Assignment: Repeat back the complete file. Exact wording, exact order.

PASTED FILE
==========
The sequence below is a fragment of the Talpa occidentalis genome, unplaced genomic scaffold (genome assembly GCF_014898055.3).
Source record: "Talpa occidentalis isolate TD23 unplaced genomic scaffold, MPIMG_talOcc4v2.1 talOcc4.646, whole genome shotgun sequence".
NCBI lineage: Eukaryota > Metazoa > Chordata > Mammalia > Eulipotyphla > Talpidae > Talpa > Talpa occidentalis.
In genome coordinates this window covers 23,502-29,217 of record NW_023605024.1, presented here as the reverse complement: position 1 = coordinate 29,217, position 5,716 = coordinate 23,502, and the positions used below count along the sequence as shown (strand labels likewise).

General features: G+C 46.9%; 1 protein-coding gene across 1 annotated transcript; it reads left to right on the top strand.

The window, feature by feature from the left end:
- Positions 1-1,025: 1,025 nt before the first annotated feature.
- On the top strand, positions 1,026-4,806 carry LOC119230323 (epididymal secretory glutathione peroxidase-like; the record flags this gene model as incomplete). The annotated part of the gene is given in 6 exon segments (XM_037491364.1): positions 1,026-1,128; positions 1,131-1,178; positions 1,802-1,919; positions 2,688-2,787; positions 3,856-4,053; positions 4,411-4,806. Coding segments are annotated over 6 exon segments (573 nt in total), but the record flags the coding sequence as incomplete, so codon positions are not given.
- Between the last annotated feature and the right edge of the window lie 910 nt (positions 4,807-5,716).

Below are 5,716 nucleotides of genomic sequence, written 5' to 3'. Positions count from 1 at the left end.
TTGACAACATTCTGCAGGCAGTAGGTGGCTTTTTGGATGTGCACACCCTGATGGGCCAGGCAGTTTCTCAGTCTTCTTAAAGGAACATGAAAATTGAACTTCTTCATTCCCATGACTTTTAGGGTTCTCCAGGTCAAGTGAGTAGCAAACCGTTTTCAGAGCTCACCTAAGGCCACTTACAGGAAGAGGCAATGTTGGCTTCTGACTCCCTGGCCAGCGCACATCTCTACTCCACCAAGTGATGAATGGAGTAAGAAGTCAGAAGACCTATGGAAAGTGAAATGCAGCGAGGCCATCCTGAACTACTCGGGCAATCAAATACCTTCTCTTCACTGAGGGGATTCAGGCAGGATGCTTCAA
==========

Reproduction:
The sequence below is a fragment of the Talpa occidentalis genome, unplaced genomic scaffold (genome assembly GCF_014898055.3).
Source record: "Talpa occidentalis isolate TD23 unplaced genomic scaffold, MPIMG_talOcc4v2.1 talOcc4.646, whole genome shotgun sequence".
NCBI lineage: Eukaryota > Metazoa > Chordata > Mammalia > Eulipotyphla > Talpidae > Talpa > Talpa occidentalis.
In genome coordinates this window covers 23,502-29,217 of record NW_023605024.1, presented here as the reverse complement: position 1 = coordinate 29,217, position 5,716 = coordinate 23,502, and the positions used below count along the sequence as shown (strand labels likewise).

General features: G+C 46.9%; 1 protein-coding gene across 1 annotated transcript; it reads left to right on the top strand.

The window, feature by feature from the left end:
- Positions 1-1,025: 1,025 nt before the first annotated feature.
- On the top strand, positions 1,026-4,806 carry LOC119230323 (epididymal secretory glutathione peroxidase-like; the record flags this gene model as incomplete). The annotated part of the gene is given in 6 exon segments (XM_037491364.1): positions 1,026-1,128; positions 1,131-1,178; positions 1,802-1,919; positions 2,688-2,787; positions 3,856-4,053; positions 4,411-4,806. Coding segments are annotated over 6 exon segments (573 nt in total), but the record flags the coding sequence as incomplete, so codon positions are not given.
- Between the last annotated feature and the right edge of the window lie 910 nt (positions 4,807-5,716).

Below are 5,716 nucleotides of genomic sequence, written 5' to 3'. Positions count from 1 at the left end.
TTGACAACATTCTGCAGGCAGTAGGTGGCTTTTTGGATGTGCACACCCTGATGGGCCAGGCAGTTTCTCAGTCTTCTTAAAGGAACATGAAAATTGAACTTCTTCATTCCCATGACTTTTAGGGTTCTCCAGGTCAAGTGAGTAGCAAACCGTTTTCAGAGCTCACCTAAGGCCACTTACAGGAAGAGGCAATGTTGGCTTCTGACTCCCTGGCCAGCGCACATCTCTACTCCACCAAGTGATGAATGGAGTAAGAAGTCAGAAGACCTATGGAAAGTGAAATGCAGCGAGGCCATCCTGAACTACTCGGGCAATCAAATACCTTCTCTTCACTGAGGGGATTCAGGCAGGATGCTTCAA